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Rules of Origin

Where the exporting country is dumping goods, there are provisions to challenge predatory practises, but they are timeconsuming.

SNS | New Delhi |

There is a fatal flaw in efforts to boycott Chinese goods and in taking up the Prime Minister’s call for self-reliance as a means of import substitution. Quite apart from the fact that several areas of consumption ~ electrical and sporting goods, furniture and fittings, solar power and so many more ~ would collapse without Chinese imports, there is an additional problem.

To this day, many goods sold in India, including by e-commerce giants such as Amazon, do not disclose the country of manufacture. The wholesaler may be Indian and so may be the distributor and retailer, but the producer is Chinese in respect of many goods consumed in India.

There are several rules for identifying the origin of a product, but these are often followed in the breach, notwithstanding the need to make disclosure. The Customs Act, 1962 and the Customs Tariff Act, 1975 require such disclosure to ascertain the customs tariff applicable on the goods being imported.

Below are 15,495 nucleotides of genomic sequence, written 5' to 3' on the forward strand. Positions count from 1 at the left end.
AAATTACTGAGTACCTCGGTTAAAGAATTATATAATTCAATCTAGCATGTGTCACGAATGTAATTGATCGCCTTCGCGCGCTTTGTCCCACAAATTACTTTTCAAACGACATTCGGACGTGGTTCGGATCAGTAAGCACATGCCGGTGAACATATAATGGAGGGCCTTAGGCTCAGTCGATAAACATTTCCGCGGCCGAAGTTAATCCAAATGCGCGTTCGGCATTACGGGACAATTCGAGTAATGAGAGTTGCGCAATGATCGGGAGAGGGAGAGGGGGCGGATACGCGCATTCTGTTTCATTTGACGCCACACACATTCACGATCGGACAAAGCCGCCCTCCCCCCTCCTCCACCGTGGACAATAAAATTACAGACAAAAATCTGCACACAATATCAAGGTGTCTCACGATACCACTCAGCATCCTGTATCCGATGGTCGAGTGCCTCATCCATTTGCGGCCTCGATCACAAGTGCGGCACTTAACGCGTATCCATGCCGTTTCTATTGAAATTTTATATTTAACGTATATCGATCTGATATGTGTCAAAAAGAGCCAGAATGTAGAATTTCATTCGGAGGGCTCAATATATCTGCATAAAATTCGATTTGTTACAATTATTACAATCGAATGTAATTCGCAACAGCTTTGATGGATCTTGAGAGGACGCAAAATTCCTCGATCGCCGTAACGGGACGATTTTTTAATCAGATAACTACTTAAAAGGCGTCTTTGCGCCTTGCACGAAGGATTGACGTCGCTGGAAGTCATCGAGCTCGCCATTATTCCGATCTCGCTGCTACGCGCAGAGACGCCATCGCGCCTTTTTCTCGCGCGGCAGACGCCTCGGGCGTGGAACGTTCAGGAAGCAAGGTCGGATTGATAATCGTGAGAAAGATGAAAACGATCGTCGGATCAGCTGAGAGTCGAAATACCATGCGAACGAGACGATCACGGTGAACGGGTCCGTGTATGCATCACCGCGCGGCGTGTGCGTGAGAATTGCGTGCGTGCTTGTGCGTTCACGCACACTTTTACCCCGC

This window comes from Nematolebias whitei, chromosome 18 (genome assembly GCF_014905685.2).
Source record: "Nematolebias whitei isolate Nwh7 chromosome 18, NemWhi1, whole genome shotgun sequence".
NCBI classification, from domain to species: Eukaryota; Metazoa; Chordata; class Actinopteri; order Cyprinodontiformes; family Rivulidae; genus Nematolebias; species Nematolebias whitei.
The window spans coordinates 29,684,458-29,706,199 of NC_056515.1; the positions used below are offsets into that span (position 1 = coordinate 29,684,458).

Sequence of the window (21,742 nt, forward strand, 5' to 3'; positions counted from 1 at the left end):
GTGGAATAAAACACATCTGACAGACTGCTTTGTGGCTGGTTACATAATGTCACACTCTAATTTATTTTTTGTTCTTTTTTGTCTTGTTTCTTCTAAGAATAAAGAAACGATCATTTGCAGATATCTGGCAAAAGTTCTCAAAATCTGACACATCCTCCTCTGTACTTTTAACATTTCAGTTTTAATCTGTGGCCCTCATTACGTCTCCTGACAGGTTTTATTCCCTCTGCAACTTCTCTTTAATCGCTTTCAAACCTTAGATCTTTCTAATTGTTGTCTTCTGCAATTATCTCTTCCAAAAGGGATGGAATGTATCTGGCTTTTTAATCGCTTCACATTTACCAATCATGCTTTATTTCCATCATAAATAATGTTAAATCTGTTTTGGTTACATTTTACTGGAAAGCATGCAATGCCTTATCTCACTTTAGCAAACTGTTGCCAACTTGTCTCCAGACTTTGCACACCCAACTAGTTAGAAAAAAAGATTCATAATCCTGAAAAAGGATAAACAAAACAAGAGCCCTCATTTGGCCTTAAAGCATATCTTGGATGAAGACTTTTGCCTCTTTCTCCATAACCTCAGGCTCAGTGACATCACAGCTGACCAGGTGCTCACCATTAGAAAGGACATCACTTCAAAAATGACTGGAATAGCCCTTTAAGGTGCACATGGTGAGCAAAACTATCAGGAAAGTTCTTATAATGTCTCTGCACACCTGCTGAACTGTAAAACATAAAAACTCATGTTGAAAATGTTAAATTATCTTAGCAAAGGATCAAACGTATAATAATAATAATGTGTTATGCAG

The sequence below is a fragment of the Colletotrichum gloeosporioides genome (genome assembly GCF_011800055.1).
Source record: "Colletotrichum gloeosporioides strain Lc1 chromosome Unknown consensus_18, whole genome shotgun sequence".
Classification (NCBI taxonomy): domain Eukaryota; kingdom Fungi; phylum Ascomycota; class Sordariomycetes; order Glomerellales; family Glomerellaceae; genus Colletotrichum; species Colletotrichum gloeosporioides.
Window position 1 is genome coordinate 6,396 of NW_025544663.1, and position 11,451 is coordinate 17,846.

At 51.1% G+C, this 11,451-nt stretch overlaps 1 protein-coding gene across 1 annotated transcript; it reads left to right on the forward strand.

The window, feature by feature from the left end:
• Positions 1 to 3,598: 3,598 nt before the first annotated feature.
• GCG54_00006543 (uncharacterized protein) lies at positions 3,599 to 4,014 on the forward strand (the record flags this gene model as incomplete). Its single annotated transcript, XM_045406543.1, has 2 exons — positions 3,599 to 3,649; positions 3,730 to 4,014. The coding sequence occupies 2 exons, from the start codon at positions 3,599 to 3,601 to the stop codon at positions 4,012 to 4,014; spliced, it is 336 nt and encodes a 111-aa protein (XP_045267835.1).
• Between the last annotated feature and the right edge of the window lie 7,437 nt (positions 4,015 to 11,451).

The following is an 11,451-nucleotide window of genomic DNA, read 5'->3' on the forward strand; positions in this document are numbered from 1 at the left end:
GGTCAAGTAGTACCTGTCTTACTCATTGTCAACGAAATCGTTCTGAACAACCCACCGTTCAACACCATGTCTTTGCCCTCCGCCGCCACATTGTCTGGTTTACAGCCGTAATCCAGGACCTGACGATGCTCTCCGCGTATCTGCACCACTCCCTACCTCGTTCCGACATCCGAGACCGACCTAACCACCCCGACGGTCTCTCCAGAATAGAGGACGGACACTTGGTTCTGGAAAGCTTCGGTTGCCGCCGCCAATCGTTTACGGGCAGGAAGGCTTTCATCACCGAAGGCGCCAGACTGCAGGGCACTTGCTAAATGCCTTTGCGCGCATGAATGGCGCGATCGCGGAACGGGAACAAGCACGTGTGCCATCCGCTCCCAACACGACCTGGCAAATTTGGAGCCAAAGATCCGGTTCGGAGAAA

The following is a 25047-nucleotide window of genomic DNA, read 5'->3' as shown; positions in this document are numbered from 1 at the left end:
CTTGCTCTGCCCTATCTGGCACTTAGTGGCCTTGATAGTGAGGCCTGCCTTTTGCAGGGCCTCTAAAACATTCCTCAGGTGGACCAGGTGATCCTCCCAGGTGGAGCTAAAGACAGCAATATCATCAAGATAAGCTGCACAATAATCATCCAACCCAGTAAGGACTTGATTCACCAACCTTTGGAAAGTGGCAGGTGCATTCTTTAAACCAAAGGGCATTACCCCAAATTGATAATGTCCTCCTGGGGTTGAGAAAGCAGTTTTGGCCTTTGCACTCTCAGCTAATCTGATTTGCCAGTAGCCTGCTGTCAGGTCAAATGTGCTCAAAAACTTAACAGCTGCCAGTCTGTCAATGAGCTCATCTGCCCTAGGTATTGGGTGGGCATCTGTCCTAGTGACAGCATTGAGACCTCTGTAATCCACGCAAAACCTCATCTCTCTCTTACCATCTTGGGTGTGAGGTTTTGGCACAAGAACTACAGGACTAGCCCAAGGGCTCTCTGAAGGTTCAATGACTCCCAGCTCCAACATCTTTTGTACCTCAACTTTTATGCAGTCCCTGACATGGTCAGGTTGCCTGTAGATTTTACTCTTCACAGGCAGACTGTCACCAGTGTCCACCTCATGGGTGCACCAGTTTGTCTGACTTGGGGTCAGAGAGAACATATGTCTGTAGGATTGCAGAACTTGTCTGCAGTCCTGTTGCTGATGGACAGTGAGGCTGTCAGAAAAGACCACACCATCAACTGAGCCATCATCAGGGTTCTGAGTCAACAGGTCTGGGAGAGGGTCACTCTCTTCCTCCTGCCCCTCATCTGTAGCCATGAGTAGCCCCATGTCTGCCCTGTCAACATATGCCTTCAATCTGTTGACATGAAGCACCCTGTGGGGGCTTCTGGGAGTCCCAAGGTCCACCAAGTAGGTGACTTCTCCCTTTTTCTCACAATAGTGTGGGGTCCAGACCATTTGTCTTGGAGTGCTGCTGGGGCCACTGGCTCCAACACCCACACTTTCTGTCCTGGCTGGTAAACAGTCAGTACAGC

The Trade Marks Act, 1999 and the Geographical Indications of Goods (Registration and Protection) Act 1999 similarly contain provisions relating to the need to disclose origin of goods. However, it is easy to import, for example, electrical fittings in bulk with the appropriate disclosure and to re-package them locally without any such disclosure.

Hundreds of sellers on e-commerce sites routinely supply goods without disclosing the country of origin. Where the exporting country is dumping goods, there are provisions to challenge predatory practises, but they are timeconsuming.

Hare-brained as the idea of a boycott might be because of India’s international trade commitments, it is a non-starter if disclosure of origin is not made. For if you do not know where goods are made, how do you stop buying them? The multiplicity of legislation covering the subject, the varied and largely ineffectual penalties, and flawed enforcement mechanisms must make way for a comprehensive law detailing rules of origin.

Indeed, such a law must mandate that all goods sold in India ~ through any retail channel ~ display prominently (and not in fine print that requires magnification in order to be legible) the country of manufacture. In short, goods made in India should proudly say so and those made in China or Taiwan or Korea should make like disclosure.

Non-disclosure and mis-disclosure should attract penal provisions and enforcement must be stringent, covering every link in the supply chain. Thereafter, the choice can be left to the consumer ~ to decide whether she or he opts to buy goods manufactured in India, Japan or Papua New Guinea. This would also be in keeping with the country’s trade commitments.

It is one thing to raise strident cries for a boycott on WhatsApp groups and in television debates. But in the absence of appropriate legislation on disclosure of origin, it is all just hot air expelled to divert attention from meatier issues.